wrestling / Columns

Ask 411 Wrestling: Was Hogan vs. Flair Supposed to Headline Wrestlemania VIII?

December 12, 2022 | Posted by Ryan Byers
Hulk Hogan vs. Ric Flair Image Credit: WWE

Welcome guys, gals, and gender non-binary pals, to Ask 411 Wrestling. I am your party host, Ryan Byers, and I am here to answer some of your burning inquiries about professional wrestling.

If you have one of those queries searing a hole in your brain, feel free to send it along to me at [email protected]. Don’t be shy about shooting those over – the more, the merrier.

Hey, ya want a banner?

I’ve been told I should promote my Twitter account more. So, go follow me on Twitter.

Lately, I’ve received a couple of questions on more-or-less the same topic, the double main events at Wrestlemania VIII. Let’s lay out both the questions, and then I’ll give a combined answer. Ticking Time Bomb Taz starts us off:

Was the original plan really for Hogan to face Flair at WM 8 as the dirtsheets have reported? If so, who were Macho Man and Sid slated to face?

And the second half of this one-two punch comes from Michael:

Do you find the alleged reason of Vince not booking a major feud between Hogan-Flair in 1991 as bad house show attendance as flimsy as I do especially in light of how well they drew for WCW in 1994? Plus, why do you think they drew so well for WCW in 1994? Was it because fans were finally getting the dream match they wanted on PPV or was it because WCW had a different fan base than WWF? Is this the biggest missed booking opportunity in WWF history? I mean this was THE undisputed dream match for wrestling fans for years prior.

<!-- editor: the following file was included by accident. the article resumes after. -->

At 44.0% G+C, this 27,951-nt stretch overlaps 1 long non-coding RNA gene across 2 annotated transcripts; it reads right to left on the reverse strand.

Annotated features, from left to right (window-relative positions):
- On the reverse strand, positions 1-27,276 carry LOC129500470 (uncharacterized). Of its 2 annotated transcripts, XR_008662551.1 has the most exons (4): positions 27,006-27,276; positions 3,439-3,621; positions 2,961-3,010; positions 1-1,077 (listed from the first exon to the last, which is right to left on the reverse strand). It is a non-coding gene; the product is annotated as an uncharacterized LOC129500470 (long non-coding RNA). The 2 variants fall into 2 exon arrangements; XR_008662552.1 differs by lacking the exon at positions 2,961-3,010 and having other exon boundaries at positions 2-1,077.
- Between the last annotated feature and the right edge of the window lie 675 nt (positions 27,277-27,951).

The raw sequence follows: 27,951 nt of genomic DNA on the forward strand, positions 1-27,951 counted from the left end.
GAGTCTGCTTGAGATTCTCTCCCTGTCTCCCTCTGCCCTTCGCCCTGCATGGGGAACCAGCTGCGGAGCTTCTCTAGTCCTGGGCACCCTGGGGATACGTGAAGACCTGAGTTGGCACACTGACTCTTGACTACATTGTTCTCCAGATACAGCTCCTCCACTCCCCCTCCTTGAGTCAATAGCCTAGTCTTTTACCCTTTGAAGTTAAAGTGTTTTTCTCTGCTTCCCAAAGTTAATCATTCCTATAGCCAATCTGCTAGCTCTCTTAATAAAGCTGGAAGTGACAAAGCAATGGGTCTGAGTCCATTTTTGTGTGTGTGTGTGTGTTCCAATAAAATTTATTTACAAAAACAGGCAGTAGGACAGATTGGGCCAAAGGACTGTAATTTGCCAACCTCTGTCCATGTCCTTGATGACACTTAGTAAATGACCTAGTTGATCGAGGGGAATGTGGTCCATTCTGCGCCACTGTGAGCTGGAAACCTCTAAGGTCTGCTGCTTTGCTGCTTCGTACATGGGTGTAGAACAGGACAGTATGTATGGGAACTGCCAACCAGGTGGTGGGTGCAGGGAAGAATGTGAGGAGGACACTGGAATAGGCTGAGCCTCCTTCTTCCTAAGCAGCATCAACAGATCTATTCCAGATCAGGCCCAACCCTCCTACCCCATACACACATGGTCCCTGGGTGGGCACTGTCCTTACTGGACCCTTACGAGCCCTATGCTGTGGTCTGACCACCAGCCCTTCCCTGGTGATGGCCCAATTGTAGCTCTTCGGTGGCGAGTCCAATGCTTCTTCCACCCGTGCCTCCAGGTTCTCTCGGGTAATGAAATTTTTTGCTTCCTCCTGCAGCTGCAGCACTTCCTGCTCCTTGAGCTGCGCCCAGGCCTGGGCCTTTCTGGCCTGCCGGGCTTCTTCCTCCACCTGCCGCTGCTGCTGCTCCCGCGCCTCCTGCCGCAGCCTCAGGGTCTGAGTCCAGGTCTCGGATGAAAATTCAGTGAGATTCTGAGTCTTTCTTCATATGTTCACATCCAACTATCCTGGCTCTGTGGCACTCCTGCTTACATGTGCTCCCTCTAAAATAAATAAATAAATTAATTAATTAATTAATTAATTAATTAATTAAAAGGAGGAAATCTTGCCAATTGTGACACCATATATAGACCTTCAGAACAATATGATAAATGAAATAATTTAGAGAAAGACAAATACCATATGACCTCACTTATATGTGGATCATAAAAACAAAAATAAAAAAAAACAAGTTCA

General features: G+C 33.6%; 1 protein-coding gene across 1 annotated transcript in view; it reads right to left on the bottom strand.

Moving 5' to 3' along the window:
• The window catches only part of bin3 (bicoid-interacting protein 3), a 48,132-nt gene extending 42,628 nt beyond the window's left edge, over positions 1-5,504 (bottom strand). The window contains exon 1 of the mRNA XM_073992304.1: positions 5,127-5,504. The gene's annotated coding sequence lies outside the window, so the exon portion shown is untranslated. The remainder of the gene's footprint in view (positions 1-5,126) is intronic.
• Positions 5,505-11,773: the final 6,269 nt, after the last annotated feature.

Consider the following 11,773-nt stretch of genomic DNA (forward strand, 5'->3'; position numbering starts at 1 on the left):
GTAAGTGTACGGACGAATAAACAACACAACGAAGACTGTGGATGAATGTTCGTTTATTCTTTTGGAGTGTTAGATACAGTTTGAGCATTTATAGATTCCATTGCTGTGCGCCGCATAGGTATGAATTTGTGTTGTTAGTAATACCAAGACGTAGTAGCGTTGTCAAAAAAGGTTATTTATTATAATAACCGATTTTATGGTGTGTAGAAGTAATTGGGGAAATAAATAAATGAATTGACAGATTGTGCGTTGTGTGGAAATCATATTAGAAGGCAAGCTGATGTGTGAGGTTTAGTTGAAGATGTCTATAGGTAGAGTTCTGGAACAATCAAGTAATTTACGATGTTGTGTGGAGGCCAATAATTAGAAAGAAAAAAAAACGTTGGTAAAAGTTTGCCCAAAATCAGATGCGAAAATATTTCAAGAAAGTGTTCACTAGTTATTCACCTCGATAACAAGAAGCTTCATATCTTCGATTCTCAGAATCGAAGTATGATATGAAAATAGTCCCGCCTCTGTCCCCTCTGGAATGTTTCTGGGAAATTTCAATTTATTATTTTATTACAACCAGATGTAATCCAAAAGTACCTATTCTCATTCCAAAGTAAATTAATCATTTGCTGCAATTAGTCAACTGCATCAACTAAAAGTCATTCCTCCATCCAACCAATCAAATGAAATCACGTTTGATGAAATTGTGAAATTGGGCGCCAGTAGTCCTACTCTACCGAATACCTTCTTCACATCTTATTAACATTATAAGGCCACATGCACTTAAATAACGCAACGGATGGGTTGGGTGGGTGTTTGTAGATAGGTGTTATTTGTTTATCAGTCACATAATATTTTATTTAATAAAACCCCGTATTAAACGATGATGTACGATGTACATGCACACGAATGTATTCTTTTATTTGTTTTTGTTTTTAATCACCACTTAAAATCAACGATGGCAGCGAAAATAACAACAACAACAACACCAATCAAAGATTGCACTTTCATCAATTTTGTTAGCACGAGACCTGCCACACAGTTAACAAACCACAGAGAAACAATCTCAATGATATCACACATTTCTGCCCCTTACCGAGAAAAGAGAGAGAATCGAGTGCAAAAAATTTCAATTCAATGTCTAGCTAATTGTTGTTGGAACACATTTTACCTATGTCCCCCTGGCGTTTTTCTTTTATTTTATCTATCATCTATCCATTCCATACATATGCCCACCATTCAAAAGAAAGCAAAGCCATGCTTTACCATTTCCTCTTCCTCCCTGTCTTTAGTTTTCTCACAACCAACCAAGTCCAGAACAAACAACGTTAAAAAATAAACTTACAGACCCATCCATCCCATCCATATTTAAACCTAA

Hulk Hogan versus Sid Justice was the plan for Wrestlemania VIII roughly a year out from from the event. Dave Meltzer covered this in a post on the WrestlingClassics.com message board back in 2006. It is true that the main event for the card was originally announced as Flair versus Hogan on WWF television, but Meltzer explained that this was meant to be an angle to set up Hogan/Sid from the start. The idea was that the Hulkster’s personal issue with Justice was so hot that he would be willing to go along with forfeiting a WWF Championship match.

It’s also worth noting that, as discussed in the February 3, 1992 issue of the Wrestling Observer Newsletter, going with Hogan/Flair for the championship at Mania made no sense. It was generally known that Hulk was going to take several months off after Wrestlemania, and there was some speculation, though not widely believed, that he could be approaching retirement. Given how wrestling was booked in that era, you had to have Hogan go over Flair if they were going to face each other for the championship at Mania, and you also weren’t going to do a quickie title change to get the belt off Hogan right after he won it. Either of those things would have been possibilities even ten years later, but it’s not how wrestling operated at the time.

Moving on to Michael’s question, we’ve already undercut the notion that Hogan/Flair was the scheduled bout, but it is true to say that the men’s house show matches did not have the legs one would have expected at the box office. The matches did well early but dropped off over time. However, the men’s first WCW encounter went over like gangbusters with paying audiences. Why?